Anyway, welcome to Down Under, Bishop Victoria!
Clearly Bishop Victoria is well informed about what is what and what is not in our church, and our hopes are high that she will underline the catholic and reformed character of our church in meetings of the bishops.

PS for those readers who look up the whole interview, I am passing over, in dignified and diplomatic silence, her disagreement with my bishop!!!

Saturday, August 23, 2008


Lovely to hear our Bishop, Richard Ellena - yes, he of 'Lambeth most expensive exercise in futility' fame - reporting back to his clergy last night. Some fleshing out of the reasons for feeling extremely frustrated were given in Bishop Richard's wonderful warm, humourous, and passionate manner.

Some citations of Archbishop Rowan's presidential addresses prompted me to a reflection or two. Particularly I want to underline here the challenge given in the last address to those seeking innovation:

"And this is not by any means to say that a traditional understanding and a new one are just two equal options, like items on the supermarket shelf : the practice and public language of the Church act always as a reminder that the onus of proof is on those who seek a new understanding."

In my mind I connected this with my previous posting on Jeremiah: the new covenent of God involves a new method (so to speak) of receiving God's revelation but does not involve a new content. It was good to check the comments on that post for moderation and to find a reminder of Jeremiah 6:16, "look to the ancient paths"!

It has been said by people such as Graham Kings and Kendall Harmon that (in my words) the tragic flaw in TEC's position is that it has pushed for innovation without offering theologically coherent reason for doing so. (At best it has offered, 'our canon law does not forbid it').

But here in ACANZP we have a related flaw in some thinking among our leadership. We have embarked on a seven year series of hermeneutical hui ('conferences') in an endeavour to find a common mind in our church. But I am now thinking that the presupposition here seems to be, "a traditional understanding and a new one are just two equal options, like items on the supermarket shelf". Archbishop Rowan has exposed the inadequacy of this. The onus in the seven years is on the innovators to advance for examination the case for theological justification of innovation.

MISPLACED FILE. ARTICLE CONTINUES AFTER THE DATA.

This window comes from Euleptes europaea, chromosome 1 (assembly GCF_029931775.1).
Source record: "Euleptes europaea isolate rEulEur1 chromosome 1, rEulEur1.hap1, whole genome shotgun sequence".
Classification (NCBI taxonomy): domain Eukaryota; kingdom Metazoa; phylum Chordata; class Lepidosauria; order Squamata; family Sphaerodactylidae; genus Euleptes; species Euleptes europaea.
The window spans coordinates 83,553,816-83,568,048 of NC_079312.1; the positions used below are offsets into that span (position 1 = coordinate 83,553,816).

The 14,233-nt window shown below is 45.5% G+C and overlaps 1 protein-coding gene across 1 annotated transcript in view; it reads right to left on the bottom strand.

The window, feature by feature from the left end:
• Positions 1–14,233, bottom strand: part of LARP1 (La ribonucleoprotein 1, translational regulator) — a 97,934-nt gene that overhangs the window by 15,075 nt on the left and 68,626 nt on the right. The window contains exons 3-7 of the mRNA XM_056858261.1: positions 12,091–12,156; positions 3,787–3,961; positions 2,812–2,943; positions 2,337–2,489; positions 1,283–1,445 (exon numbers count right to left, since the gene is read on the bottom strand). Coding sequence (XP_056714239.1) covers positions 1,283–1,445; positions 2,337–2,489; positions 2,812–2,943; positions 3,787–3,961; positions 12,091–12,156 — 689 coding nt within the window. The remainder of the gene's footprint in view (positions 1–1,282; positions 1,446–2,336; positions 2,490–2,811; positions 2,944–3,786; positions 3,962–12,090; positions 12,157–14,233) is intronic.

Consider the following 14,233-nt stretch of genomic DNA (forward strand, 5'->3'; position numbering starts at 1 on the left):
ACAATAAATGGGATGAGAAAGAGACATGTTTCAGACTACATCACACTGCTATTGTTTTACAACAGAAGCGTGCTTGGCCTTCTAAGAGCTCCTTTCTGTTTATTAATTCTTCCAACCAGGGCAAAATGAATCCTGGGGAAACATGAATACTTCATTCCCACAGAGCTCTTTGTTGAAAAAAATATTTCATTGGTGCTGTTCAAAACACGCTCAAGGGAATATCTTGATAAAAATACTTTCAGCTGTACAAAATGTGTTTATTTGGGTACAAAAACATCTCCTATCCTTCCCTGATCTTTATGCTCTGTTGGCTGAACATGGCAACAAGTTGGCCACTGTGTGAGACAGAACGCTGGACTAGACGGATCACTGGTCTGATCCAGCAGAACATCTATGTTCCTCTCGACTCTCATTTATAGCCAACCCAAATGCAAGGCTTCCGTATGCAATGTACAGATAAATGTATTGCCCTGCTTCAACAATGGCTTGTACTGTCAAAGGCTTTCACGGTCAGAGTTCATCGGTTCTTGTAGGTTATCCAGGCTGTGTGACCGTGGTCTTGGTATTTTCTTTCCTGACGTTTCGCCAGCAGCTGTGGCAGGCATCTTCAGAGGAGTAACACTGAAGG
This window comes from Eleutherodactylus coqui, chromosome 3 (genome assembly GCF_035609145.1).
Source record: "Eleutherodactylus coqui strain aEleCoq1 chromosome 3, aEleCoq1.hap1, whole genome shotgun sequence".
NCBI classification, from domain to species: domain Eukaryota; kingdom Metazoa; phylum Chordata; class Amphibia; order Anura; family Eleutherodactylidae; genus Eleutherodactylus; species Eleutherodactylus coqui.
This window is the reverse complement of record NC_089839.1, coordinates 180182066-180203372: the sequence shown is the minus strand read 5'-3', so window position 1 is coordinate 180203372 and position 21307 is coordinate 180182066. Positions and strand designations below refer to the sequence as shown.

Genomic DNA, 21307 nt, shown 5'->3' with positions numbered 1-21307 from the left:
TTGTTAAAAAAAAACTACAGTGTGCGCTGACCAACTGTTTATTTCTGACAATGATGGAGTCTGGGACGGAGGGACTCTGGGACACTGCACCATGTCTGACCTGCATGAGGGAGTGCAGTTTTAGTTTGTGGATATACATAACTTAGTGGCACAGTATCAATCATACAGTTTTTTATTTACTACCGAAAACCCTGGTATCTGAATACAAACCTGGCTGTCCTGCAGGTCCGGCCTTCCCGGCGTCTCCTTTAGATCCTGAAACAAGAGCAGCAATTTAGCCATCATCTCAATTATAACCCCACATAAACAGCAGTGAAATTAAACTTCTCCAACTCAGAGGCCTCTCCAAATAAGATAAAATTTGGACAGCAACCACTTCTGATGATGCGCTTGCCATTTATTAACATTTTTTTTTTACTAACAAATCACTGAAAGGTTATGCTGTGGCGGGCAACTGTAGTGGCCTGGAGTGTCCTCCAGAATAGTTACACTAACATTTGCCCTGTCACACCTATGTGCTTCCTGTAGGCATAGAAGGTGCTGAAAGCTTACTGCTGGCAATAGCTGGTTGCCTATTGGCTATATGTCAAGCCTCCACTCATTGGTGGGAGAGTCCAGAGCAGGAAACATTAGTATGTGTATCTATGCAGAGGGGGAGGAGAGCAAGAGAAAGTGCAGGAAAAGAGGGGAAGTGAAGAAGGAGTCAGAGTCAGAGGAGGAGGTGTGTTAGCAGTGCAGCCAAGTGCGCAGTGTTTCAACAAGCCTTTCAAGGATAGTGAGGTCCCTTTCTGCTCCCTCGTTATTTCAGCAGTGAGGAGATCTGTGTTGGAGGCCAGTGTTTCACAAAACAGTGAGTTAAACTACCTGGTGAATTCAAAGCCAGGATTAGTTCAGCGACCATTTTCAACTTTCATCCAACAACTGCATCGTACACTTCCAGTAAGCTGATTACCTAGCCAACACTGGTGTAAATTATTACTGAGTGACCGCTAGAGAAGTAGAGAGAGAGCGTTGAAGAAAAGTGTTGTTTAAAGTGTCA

As I understand some thinking going on re the blessing of same sex relationships (and the consequent possibility that a person in such a relationship may therefore be deemed 'chaste' and thus satisfy our canons on ministry standards if accepted for ordination) there are pragmatic, pastoral reasons being advanced: compassion demands we do not withhold such blessing ... with such blessing partnerships are strengthened ... acceptance of committed partnerships provides a better 'option' than a forced singleness which may find expression in promiscuity.

But the quest for theological coherency in the case is a quest for something more from a church which normally acts with, and not against, the grain of Scripture and its interpretation worked out and received as the church's tradition. Questions I do not see being answered, in TEC or in ACANZP, include:
- what Scriptural basis authorises the church to bless a sexual relationship apart from a marriage between a man and a woman?
- where, in the long history of Israel and the church, both as written down in Scripture, and recorded through Christian history, does the tension between faithful marriage and committed singleness of leaders of Israel and of the church extend to the possibility that God calls leaders who are in committed same sex partnerships?
- given the fact that the situation in Western society now is such that the quest for 'acceptance' of homosexuality includes a growing agenda (gay, lesbian and bisexual and transgender; same sex couples rearing children with the aid of a third person as biological father or mother), where is the 'positive' basis in Scripture and the tradition of the church for acceptance of the whole agenda being advanced?
- how is the church to theologically sustain either of the following situations: being a church in which ministers may teach that the blessing of same sex partnerships is wrong and ministers may live in a blessed same sex partnership OR being a church in which both ministers may live in a blessed same sex partnership and ministers may not teach that such blessings are wrong?

If it is doubtful that Scripture authorises the blessing of same sex partnerships, it is incomprehensible that Scripture forbids ministers of the Word from teaching that such blessings are wrong! That is, the onus is on the innovators to demonstrate that the previous sentence is wrong!!

Friday, August 22, 2008

The heart of covenant

A few posts ago I drew attention to the respective roles of Josiah and Jeremiah. The former cleans up Israelite religion, ridding it of shrines, idols, and false priests. The latter is not satisfied and rails against the hearts of his countryfolk. The idols may have gone but idolatry has not been repented of; and thus, for lack of repentance, disaster is coming. I attempted to make the point that the Anglican Communion could have a Covenant but fail for lack of change of hearts of Anglicans.